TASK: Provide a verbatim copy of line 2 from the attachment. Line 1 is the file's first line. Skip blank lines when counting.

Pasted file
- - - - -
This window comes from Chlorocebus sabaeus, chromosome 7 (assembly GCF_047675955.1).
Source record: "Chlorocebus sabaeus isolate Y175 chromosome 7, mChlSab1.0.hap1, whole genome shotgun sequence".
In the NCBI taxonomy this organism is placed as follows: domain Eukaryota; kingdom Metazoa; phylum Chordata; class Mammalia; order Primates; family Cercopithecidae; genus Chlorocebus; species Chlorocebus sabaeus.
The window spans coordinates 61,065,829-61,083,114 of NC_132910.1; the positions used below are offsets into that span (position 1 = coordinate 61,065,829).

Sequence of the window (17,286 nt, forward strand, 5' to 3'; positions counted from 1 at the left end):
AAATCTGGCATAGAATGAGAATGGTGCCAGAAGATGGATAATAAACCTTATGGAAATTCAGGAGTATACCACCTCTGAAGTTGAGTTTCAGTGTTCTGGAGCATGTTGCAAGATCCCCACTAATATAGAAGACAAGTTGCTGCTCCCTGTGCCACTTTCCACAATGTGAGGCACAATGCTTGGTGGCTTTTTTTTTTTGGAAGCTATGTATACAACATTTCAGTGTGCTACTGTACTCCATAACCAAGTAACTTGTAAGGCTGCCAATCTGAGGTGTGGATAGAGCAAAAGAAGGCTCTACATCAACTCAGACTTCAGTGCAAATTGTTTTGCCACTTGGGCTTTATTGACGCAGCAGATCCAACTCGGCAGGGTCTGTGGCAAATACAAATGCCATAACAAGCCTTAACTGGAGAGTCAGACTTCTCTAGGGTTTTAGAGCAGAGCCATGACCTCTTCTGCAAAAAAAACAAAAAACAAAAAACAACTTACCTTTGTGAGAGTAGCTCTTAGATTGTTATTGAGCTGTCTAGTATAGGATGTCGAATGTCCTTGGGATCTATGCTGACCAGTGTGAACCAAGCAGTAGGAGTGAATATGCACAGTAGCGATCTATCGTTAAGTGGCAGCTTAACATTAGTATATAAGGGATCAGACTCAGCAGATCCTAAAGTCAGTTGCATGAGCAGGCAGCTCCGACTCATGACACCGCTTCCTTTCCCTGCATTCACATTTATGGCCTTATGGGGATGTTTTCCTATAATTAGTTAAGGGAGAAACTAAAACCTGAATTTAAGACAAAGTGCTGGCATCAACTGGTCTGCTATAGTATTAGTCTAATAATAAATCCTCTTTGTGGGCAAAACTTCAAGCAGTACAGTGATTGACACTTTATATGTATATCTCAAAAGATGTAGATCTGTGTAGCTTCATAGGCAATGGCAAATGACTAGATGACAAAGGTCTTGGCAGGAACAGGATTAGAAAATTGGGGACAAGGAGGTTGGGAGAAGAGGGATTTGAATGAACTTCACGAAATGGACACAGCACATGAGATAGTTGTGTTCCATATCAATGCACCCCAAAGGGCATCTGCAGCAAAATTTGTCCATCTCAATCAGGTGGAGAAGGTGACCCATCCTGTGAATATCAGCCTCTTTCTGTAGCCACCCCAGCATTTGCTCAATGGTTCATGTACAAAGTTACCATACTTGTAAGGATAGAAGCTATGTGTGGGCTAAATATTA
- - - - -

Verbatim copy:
Source record: "Chlorocebus sabaeus isolate Y175 chromosome 7, mChlSab1.0.hap1, whole genome shotgun sequence".